Wednesday, 19th April, 2023

Today was another lovely sunny day! Once again, breakfast at "The Woodlands" was delicious. Our first visit today was Fell Foot National Trust Park. This park is located on the shore of Lake Windermere. It is the grounds of a Victorian mansion which was demolished in 1907 in order for its owner to build a larger one. Unfortunately, he died before the new house could be built and nothing ever happened. The National Trust took over the area after WWII and it has been a park ever since. We enjoyed wandering along one of the suggested walking routes.

This is a magpie

A Common Tern

The garden had many trees in blossom and flowers blooming.

One of the restored boat houses.

Mr and Mrs Duck

This was originally the gas works for the now demolished house. It is now the office building for the park.

Can you see the people in the canoes?

This was taken at exactly the same spot as the photo above but this time with the camera's zoom.

This caravan was an exhibit known as the Vintage Caravan.

From the park, we drove to Haverthwaite Station which is part of the Lakeside and Haverthwaite Railway. We enjoyed watching the steam engine before boarding the train for a leisurely trip to Lakeside, It is quite a short trip, taking about 20 minutes. On arrival at Lakeside, we again watched the locomotive being shunted before boarding the train for the trip back to Haverthwaite.

Haverthwaite Station

There was some lovely scenery to look at as we trundled along.

I was amused by this little bit of graffiti in the toilets.

After we disembarked, the train returned to Lakeside.

We now headed off to Cartmel Priory. Some parts of this church are over 800 years old. The Priory was discontinued by Henry VIII but it was allowed to remain as the Parish Church of Cartmel. Sadly, Cromwell's men destroyed the windows and other decoration. There are just a few fragments of it left, dating to about 1350. We spent about an hour there. Satoshi learned from the gentleman manning the gift shop that the tiny village of Cartmel (population of 4800) has not one but TWO restaurants with a Michelin Star rating, one with one star and the other with three and a half. Apparently, it costs around £300 per head to dine at the three and a half star establishment!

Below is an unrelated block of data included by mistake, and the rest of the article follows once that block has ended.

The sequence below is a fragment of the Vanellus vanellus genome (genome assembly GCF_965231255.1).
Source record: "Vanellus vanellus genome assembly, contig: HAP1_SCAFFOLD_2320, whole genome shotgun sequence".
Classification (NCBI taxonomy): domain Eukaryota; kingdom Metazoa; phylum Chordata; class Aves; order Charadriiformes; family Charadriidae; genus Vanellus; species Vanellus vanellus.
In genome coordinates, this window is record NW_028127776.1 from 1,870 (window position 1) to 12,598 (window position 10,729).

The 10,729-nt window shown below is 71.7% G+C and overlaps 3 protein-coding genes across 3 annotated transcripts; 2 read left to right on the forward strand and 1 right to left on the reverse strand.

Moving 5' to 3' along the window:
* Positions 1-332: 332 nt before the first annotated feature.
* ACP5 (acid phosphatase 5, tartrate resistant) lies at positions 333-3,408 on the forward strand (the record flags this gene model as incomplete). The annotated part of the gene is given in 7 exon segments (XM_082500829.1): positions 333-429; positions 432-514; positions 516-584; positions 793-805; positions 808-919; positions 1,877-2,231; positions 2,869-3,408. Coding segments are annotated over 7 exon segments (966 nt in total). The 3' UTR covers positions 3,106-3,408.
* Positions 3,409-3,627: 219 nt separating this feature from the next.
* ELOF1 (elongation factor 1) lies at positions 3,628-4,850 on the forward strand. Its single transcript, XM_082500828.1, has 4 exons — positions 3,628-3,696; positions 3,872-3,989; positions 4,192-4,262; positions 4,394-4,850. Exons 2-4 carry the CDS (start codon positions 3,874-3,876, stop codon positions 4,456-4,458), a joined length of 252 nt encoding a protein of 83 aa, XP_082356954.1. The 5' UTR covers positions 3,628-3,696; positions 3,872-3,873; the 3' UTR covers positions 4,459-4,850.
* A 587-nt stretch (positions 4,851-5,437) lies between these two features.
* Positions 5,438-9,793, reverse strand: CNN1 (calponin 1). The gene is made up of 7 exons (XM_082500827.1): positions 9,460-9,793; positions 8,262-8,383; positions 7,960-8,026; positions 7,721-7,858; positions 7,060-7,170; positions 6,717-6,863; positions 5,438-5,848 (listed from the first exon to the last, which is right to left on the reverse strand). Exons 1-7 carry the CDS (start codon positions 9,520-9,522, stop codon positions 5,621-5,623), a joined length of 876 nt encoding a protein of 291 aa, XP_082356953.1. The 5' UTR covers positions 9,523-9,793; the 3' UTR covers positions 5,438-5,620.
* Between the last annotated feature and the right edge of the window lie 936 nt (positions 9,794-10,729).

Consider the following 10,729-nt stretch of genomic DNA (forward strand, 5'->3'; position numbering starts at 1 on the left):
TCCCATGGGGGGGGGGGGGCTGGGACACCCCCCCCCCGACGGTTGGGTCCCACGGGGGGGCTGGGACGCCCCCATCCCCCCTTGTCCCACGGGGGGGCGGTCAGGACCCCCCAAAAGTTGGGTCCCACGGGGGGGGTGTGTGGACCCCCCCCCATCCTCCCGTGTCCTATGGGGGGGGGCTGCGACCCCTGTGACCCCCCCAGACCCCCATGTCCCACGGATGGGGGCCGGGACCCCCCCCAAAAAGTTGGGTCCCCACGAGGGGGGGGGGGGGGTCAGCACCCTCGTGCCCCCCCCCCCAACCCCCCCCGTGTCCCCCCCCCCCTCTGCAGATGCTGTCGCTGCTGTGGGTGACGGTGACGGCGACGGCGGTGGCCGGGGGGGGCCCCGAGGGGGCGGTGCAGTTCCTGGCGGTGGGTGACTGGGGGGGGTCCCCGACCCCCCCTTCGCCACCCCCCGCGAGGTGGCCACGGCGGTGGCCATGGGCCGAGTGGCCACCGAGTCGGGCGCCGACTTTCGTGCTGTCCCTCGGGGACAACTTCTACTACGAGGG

The Annunciation

"Unto you is born this day in the city of David a saviour"

"The glorious company of the apostles praise thee, the goodly fellowship of the prophets praise thee, the noble army of martyrs praise thee" - a quote from the ancient hymn the "Te Deum"

Another wonderful lectern!

A carved misericord (just one of many in the choir stalls)

The Quire

One of the surviving fragments of glass from around 1350

Some other fragments of ancient stained glass

Cartmel Priory is the only example of a tower placed at a 45° angle.

Only a few minutes' drive away is Holker Hall. Parts of this building are from the 16th century. It is still inhabited by the family who own it so only certain parts of it are open to the public (mainly the wing built in the 19th century). Once again, this was an amazing place filled with art. There was also a very impressive garden. This time, we were allowed to take photos!

There was no shortage of deer as we approached Holker Hall.

Some incredible topiary!

This was a chicken club sandwich. Satoshi couldn't believe the size of it!

Look at that blue sky!

We had one last place to visit today - The Lakeland Motor Museum. There was a huge number of cars, motor bikes, bicycles and other modes of transport to view and we only had a bit over 30 minutes to do it!

One of the draw-cards to visit this museum was the promise of seeing "Chitty Chitty Bang Bang". Disappointingly, I found that I had not read some information properly. It's only a model of the car at this museum! It didn't really matter - the model was great!

This is one of the two cars in the museum made in 1960 (a very good year!). It's a Messerschmitt KR200 Kabin Roller with three wheels and three seats.

This is the other car from 1960, a MGA Roadster which was built to Police specifications.

The two photos above show a child's pedal car. I would have loved a car like that when I was a boy!!

The museum had a separate section dedicated to memorabilia of the Campbell family's attempts at both the land and water speed records. One of the bluebird cars was used for a land speed record attempt at Lake Eyre in Australia in 1964.

We decided that we would visit a supermarket on the way home and get some food for dinner. While there, we discovered that they stocked...

... Vegemite!

It was good to get back earlier to our accommodation. It meant that I could catch up on journal writing. This was achieved at 12:38am!

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